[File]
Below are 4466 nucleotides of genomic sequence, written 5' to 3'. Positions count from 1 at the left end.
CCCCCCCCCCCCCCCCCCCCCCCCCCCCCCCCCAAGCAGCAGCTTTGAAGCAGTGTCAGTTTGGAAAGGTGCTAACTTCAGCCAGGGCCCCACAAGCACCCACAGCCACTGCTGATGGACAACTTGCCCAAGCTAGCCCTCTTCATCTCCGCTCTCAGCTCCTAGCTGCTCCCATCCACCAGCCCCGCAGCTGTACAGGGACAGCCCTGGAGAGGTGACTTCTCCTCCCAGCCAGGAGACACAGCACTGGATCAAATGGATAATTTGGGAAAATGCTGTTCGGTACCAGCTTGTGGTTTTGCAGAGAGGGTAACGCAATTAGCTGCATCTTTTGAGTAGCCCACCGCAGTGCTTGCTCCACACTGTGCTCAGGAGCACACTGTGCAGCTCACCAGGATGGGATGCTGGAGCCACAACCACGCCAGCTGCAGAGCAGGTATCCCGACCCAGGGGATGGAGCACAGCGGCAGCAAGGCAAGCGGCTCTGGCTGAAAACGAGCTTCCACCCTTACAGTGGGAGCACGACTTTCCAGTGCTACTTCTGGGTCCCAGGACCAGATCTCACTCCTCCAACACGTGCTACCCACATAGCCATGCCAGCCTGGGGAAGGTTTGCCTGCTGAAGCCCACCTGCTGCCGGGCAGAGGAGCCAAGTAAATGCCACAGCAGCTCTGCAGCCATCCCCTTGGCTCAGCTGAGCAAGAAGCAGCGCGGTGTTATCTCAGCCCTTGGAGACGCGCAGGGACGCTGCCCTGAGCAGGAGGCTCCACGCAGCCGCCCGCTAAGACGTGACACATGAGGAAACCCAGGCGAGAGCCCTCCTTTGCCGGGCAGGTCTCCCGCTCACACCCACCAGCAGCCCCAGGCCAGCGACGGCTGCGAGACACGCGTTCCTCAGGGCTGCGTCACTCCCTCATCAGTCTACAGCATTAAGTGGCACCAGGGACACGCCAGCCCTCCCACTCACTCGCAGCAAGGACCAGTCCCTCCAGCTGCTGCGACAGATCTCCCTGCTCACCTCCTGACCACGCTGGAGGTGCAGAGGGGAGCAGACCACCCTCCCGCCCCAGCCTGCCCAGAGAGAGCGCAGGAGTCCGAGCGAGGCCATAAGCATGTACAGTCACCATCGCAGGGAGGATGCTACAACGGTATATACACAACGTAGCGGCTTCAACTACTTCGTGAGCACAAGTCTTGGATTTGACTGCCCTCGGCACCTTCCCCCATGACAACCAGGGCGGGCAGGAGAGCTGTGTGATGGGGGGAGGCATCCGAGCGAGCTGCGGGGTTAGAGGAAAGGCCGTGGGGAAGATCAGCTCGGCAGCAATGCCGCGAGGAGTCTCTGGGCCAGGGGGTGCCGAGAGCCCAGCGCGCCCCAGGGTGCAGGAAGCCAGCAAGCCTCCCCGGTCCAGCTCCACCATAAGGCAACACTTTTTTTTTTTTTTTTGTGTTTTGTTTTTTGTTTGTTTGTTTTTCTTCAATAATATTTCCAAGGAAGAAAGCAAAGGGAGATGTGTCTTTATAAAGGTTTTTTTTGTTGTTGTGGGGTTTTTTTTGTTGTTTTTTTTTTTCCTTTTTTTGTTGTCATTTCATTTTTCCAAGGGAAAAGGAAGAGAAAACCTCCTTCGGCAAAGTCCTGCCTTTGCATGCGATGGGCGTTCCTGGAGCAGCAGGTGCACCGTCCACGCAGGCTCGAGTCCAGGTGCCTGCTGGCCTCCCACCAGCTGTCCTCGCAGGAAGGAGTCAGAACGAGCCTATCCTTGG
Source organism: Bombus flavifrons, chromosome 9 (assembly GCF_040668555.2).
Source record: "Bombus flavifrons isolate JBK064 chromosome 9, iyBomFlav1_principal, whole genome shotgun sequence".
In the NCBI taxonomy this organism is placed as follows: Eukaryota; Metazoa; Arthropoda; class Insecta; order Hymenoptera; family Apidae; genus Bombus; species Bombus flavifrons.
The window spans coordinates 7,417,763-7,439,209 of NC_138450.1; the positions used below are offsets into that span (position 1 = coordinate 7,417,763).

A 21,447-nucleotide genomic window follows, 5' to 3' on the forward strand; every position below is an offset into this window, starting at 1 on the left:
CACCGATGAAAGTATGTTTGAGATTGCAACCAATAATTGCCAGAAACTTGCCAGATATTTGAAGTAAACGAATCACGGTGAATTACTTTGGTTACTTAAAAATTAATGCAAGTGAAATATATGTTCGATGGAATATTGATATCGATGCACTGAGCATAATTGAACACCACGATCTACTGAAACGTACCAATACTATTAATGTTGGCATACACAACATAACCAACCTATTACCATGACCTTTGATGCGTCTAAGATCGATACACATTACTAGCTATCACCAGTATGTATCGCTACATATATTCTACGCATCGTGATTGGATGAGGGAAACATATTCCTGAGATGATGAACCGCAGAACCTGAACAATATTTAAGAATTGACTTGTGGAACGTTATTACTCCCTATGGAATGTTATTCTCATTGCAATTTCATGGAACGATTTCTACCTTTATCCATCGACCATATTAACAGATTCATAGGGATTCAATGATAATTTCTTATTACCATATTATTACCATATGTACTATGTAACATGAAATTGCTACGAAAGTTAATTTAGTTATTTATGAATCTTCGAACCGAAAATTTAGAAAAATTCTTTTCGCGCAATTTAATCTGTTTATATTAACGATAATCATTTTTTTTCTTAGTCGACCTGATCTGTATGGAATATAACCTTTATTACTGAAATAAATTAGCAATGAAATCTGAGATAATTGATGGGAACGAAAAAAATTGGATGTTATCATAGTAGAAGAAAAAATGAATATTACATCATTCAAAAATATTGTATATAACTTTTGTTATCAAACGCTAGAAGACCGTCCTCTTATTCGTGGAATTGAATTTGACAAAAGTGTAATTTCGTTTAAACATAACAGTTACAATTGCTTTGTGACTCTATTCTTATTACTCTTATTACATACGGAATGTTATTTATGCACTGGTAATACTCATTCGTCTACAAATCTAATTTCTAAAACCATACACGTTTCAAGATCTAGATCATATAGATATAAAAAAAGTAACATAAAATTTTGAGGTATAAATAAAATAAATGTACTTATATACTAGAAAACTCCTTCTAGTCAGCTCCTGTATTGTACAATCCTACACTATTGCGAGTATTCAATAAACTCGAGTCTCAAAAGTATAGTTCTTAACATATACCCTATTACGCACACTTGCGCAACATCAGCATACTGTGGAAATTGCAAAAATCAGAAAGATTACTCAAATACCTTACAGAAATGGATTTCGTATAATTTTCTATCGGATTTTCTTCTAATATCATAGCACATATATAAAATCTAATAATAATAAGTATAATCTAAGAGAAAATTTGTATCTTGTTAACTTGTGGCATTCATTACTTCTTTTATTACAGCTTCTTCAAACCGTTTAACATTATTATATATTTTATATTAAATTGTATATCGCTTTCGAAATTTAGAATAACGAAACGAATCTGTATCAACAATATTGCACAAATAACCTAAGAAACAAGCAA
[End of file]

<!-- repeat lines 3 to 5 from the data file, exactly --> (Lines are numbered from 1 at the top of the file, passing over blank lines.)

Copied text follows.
Source organism: Bombus flavifrons, chromosome 9 (assembly GCF_040668555.2).
Source record: "Bombus flavifrons isolate JBK064 chromosome 9, iyBomFlav1_principal, whole genome shotgun sequence".
In the NCBI taxonomy this organism is placed as follows: Eukaryota; Metazoa; Arthropoda; class Insecta; order Hymenoptera; family Apidae; genus Bombus; species Bombus flavifrons.